How to Slow the Flow in Your Aquarium


How to Slow the Flow in Your Aquarium

Previously, we discussed the importance of filtration for fish tanks because it cleans up debris particles, grows beneficial bacteria, and helps create water movement and surface agitation for improved oxygenation. However, is it possible your aquarium filter is overly powerful and produces current that is too strong for your fish? Some fish are large and have flowing fins. Others are smaller and were born from slow-moving waters. They are not built to handle high volumes of water. Perpetually fighting against fast flow can cause your fish to get whipped around the tank, start hiding in shelters, and potentially develop illnesses from the constant stress. If you own a betta, goldfish or cherry shrimp, these are some of the techniques that can be used to reduce current in your aquarium.

Use a filter that has slow flow

You can reduce current by not using too much filter in your aquarium. In their quest to have the cleanest tank possible, people sometimes install multiple filters or get oversized filters that are meant for much bigger fish tanks. Other times, newcomers to the hobby pick up an all-in-one aquarium kit and don’t realize that the default filter is too strong for bettas and other slower fish. If you see your fish struggling, don’t be afraid to downsize your filter to better accommodate their needs.

A sponge filter with a small pump, such as the USB nano-air pump, is our favorite type of filter for gentle flow. The coarse foam can be used to strain debris out of the water, without sucking up baby fish. Additionally, the bubbles provide good surface agitation so that your fish get enough oxygen. Some air pumps come with a flow dial to lessen the air pressure if needed, but if the pump isn’t adjustable, you can also add an air valve outside of the fish tank to reduce the amount of bubbling. You can also use a different type of filtration such as a hang on-back or canister filter.

Sponges are gentle and won’t cause harm to your fish fry, bettas or other nano fish.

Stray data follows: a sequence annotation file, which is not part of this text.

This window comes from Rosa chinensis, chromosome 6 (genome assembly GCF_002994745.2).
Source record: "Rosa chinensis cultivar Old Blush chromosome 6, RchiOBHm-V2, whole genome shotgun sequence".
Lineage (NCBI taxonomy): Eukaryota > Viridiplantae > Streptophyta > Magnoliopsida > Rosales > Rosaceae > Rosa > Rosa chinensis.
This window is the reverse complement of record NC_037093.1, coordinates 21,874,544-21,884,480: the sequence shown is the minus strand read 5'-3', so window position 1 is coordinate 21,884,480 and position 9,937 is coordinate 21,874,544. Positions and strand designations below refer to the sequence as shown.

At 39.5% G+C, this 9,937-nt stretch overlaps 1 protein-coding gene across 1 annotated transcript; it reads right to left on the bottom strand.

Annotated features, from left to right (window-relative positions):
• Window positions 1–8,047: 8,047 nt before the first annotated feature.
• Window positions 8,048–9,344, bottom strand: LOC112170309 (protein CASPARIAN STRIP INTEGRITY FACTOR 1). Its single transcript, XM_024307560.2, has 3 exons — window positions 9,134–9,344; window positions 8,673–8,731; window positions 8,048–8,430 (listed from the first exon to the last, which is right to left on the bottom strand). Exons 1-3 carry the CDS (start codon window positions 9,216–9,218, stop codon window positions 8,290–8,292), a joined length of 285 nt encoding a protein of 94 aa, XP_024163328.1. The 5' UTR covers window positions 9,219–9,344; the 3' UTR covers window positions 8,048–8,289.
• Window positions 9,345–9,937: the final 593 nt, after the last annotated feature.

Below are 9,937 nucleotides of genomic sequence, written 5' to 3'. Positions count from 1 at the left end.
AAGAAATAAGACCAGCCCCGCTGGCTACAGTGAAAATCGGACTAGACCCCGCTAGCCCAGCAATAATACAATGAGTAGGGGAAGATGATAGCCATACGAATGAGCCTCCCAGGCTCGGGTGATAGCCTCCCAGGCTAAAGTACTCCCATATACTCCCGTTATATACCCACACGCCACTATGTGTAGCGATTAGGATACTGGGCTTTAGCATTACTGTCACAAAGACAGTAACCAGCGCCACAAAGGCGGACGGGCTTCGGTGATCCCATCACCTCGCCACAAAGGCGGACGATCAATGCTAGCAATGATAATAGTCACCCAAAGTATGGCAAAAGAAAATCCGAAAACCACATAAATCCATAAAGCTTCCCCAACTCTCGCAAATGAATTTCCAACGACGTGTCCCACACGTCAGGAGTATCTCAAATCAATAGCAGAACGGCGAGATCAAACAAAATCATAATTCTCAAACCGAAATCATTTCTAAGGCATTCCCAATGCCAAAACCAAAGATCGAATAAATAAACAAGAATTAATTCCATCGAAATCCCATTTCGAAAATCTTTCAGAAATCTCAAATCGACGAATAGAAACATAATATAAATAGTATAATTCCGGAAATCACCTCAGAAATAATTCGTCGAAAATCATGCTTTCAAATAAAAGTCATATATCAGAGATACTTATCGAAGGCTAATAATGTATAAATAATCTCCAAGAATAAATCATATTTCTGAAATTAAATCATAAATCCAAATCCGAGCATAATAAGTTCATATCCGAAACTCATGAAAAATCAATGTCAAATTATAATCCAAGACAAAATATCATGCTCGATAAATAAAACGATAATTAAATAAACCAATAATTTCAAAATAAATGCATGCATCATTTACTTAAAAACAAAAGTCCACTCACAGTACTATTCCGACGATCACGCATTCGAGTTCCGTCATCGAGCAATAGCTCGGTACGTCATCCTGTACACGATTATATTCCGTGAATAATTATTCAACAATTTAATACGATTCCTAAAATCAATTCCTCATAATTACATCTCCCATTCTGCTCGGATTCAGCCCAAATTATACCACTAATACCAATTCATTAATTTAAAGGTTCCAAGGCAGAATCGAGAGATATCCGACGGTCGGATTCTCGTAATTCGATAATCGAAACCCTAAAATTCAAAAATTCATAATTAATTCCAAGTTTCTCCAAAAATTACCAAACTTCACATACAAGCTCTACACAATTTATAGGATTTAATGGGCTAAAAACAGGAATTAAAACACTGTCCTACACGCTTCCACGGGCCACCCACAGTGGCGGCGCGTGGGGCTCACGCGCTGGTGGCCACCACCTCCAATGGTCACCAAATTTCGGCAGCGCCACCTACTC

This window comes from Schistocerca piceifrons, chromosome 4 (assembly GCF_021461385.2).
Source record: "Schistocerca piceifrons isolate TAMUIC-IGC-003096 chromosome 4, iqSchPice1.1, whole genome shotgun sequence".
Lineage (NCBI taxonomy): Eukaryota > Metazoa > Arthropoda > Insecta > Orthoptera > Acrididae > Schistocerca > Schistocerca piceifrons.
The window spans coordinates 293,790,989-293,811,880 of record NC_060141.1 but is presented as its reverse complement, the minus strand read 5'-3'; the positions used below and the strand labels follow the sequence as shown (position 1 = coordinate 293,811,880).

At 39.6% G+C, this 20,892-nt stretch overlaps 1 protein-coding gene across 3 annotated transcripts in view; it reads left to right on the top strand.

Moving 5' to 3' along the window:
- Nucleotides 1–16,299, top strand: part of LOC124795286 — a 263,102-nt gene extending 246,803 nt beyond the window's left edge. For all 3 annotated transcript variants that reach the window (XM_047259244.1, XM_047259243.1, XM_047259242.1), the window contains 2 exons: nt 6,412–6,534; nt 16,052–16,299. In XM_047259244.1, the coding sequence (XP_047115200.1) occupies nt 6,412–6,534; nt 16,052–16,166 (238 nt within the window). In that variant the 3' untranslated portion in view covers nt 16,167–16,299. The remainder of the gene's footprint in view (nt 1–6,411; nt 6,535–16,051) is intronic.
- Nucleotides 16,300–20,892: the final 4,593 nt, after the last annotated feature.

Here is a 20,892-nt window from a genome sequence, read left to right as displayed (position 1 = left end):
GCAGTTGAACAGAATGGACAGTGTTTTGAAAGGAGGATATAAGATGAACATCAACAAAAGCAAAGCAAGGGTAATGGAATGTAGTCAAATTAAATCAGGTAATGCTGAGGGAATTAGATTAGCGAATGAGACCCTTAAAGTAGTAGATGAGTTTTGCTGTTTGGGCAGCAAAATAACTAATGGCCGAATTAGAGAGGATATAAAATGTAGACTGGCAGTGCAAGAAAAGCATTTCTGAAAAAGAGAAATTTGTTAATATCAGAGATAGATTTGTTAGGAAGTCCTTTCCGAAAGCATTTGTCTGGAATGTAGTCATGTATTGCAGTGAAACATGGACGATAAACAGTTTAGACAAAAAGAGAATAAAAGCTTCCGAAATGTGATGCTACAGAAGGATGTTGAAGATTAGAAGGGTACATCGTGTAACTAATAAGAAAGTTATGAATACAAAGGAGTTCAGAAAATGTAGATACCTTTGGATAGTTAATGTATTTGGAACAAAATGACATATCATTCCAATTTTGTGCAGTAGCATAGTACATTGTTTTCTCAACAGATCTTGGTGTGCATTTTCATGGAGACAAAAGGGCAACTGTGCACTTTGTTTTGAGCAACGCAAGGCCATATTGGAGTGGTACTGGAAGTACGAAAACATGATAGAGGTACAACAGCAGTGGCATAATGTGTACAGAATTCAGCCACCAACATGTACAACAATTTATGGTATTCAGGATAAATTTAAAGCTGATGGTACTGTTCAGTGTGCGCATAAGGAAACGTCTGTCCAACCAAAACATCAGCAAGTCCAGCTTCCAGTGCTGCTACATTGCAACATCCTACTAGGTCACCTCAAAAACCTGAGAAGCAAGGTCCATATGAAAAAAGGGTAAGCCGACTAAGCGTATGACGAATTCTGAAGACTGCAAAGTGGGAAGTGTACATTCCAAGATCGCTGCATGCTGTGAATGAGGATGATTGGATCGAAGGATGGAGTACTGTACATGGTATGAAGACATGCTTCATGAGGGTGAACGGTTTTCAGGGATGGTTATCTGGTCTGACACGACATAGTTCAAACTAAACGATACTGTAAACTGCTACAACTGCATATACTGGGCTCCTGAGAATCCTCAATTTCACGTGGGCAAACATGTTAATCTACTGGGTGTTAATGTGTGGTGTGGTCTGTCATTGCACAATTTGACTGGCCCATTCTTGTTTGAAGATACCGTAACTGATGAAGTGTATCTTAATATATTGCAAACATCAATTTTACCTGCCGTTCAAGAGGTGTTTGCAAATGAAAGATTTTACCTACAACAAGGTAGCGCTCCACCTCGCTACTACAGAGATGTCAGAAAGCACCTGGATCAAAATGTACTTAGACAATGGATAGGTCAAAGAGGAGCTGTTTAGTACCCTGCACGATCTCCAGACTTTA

Reduce the Output

To reduce water pressure, there are several ways to block, redirect, or baffle the water coming out of the filter. To reduce water pressure, you can use an aquarium’s internal filter or canister with an output spout. You can aim the output at the aquarium’s water surface or back wall. The current drops if the water “bounces off” the wall or surface. Another idea is to put a prefilter sponge on the output. The coarse sponge will absorb most of the water’s energy, but still allow the water to flow into the tank. If the water flow is strong enough to knock off the pre-filter sponge, try securing it by propping the pre filter sponge against a wall or sturdy aquarium decoration. Some canister filters let you attach a spraybar to the output to reduce the energy loss as the water is dispersed through a series of holes. To lessen the current even more, aim the spray bar holes toward the back wall of the aquarium.

Affix a pre-filter sponge to the output filter to release water pressure.

You can use filter baffles to help reduce flow and allow surface agitation with your hang-on-back filter. Cut a block of sponge to fit the opening of the waterfall. Another idea is to attach craft mesh across the waterfall opening using zip ties or string. Some people recommend attaching a soap dish container with suction cups to the aquarium wall under the waterfall. To further dampen the flow of water, add some foam, marbles, or moss to the soap dish.

Finally, try placing live plants, hardscape, or fish tank ornaments in front of the filter output or underneath the waterfall to help block the force of the water. More plants and decorations added throughout the rest of the aquarium will also break up and hinder the water movement in the tank. You may be able combine these methods depending on the setup to reduce the current and provide your fish with the stress-free environment that they require.

To reduce the flow, place a soap dish, plants or decorations underneath the waterfall of your hang on-back filter.

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